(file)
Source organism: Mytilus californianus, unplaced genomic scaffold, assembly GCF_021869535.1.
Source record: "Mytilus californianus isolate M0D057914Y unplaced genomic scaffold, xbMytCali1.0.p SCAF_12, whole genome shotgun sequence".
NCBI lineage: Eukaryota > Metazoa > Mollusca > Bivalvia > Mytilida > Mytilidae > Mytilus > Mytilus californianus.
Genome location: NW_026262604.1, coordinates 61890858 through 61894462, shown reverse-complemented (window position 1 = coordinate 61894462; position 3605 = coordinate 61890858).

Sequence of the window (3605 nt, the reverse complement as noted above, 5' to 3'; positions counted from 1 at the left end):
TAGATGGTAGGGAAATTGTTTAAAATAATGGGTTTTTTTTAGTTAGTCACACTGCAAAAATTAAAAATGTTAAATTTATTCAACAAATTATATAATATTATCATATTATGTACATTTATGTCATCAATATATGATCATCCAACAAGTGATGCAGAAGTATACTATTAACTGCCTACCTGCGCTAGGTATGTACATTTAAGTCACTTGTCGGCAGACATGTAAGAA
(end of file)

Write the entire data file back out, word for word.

Source organism: Mytilus californianus, unplaced genomic scaffold, assembly GCF_021869535.1.
Source record: "Mytilus californianus isolate M0D057914Y unplaced genomic scaffold, xbMytCali1.0.p SCAF_12, whole genome shotgun sequence".
NCBI lineage: Eukaryota > Metazoa > Mollusca > Bivalvia > Mytilida > Mytilidae > Mytilus > Mytilus californianus.
Genome location: NW_026262604.1, coordinates 61890858 through 61894462, shown reverse-complemented (window position 1 = coordinate 61894462; position 3605 = coordinate 61890858).

Sequence of the window (3605 nt, the reverse complement as noted above, 5' to 3'; positions counted from 1 at the left end):
TAGATGGTAGGGAAATTGTTTAAAATAATGGGTTTTTTTTAGTTAGTCACACTGCAAAAATTAAAAATGTTAAATTTATTCAACAAATTATATAATATTATCATATTATGTACATTTATGTCATCAATATATGATCATCCAACAAGTGATGCAGAAGTATACTATTAACTGCCTACCTGCGCTAGGTATGTACATTTAAGTCACTTGTCGGCAGACATGTAAGAA